Featured image: still from What You Looking At?! – courtesy of Faryal
The last time we saw Michael Twaits, almost exactly a year ago, he was on stage at the Trafalgar Studios performing his one-man show Confessions of a Dancewhore, which earned him the rather impressive accolade of ‘an ego bigger than Madonna’s’ from one critic. Since then he’s kept himself busy. Aside from his usual cabaret haunts, The Royal Vauxhall Tavern and Cellar Door, he ‘acted in a couple of plays, did a short film, wrote a full-length play, moved house, and generally just, y’know, faffed around a bit,’ he explains off-handedly as we take our seats in a trendily-retro cafe on Clapham High Street.
‘It was actually nice to move back into being a traditional actor for a while – I turned up, learned some lines, rehearsed a bit and went home. Not having to worry about the promotion, the lighting or any of the other stuff was delightful. And it gave me a chance to really flex my performing muscles, which was something I also enjoyed about the short films – a great opportunity to focus on the character I was portraying, but in a completely new and challenging way.’
The short film, What You Looking At?!, tells the story of a drag queen and a woman in a burqa who get trapped in a lift together and realise they have more in common than they thought. It’s a product of the Best of Boroughs awards (‘I like to call them the BOBOs,’ Twaits interjects), an initiative that saw over 200 scripts submitted by talented filmmakers across London, of which 30 were shortlisted by a panel of judges from the BFI and the now-defunct UK Film Council. Sixteen of those were given funding and produced as short films, to be screened at the British Academy of Film and Television and judged by the panel (for the Jury’s Award) and by the viewers (for the Audience award) on the Best of Boroughs awards website.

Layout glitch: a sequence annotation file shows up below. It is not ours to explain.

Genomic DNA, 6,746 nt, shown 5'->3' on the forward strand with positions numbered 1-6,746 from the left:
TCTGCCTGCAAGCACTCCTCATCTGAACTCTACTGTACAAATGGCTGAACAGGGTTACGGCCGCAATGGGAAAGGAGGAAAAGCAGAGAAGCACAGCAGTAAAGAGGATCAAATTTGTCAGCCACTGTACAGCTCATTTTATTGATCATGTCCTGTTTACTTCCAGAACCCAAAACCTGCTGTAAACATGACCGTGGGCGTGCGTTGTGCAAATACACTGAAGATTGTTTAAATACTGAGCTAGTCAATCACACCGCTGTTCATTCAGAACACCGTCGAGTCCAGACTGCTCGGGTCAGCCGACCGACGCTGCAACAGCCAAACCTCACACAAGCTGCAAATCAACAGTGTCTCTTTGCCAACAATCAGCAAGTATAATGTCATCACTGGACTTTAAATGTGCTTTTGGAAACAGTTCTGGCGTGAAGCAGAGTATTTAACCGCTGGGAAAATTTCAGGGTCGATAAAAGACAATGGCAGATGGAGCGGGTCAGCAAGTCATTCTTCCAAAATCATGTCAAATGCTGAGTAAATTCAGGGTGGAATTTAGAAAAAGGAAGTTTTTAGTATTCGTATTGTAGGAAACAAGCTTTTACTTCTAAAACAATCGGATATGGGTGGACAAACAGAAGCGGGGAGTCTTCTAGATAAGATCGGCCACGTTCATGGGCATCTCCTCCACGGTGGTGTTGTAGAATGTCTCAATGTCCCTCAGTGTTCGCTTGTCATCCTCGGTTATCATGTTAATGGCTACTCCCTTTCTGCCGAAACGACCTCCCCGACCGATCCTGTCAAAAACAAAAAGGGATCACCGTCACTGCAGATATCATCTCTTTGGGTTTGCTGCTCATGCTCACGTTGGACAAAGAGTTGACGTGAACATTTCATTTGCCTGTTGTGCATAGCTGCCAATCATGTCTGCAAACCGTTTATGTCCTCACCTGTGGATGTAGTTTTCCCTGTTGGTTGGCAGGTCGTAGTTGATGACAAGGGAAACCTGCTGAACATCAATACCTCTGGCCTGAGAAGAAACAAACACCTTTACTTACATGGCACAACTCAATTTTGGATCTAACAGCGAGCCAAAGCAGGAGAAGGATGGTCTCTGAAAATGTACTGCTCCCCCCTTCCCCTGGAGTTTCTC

Up against some extremely talented filmmakers, Michael admits to being a little nervous. ‘We looked at the other entries, and usually in competitions like this you can see a few good ones and a few of the ones you don’t need to worry about, but when we saw the other films that had made it through there was a definite consensus among the cast and crew that, shit… they’re all a bit good!’
Having worked with Faryal, the writer and director before, it was obvious to Michael that the part of the drag queen, Liberty Quick, had been written if not for him, then certainly with him in mind. ‘There’s a lot of playing around with gender and stereotypes in the film, which I’m all about, and the idea of examining the differences and similarities of two individuals who’re marginalised and mocked for their dress was very appealing – a lot of my solo work has been around similar themes and it was great to be able to bring all of that to my character and flesh out the performance. Every gay or ethnic person can relate to having some abuse thrown at them occasionally, and while it’s sad that that still happens in this day and age, the positive side of it is that it can bring people together in unlikely ways, which is really the core message of the film, and quite uplifting, if you ask me”.
You can see the film (and vote for it, of course) on the Best of Boroughs Audience Award voting site until 31 August. You can also catch some of Michael’s solo work as part of Constructed at Bistrotheque.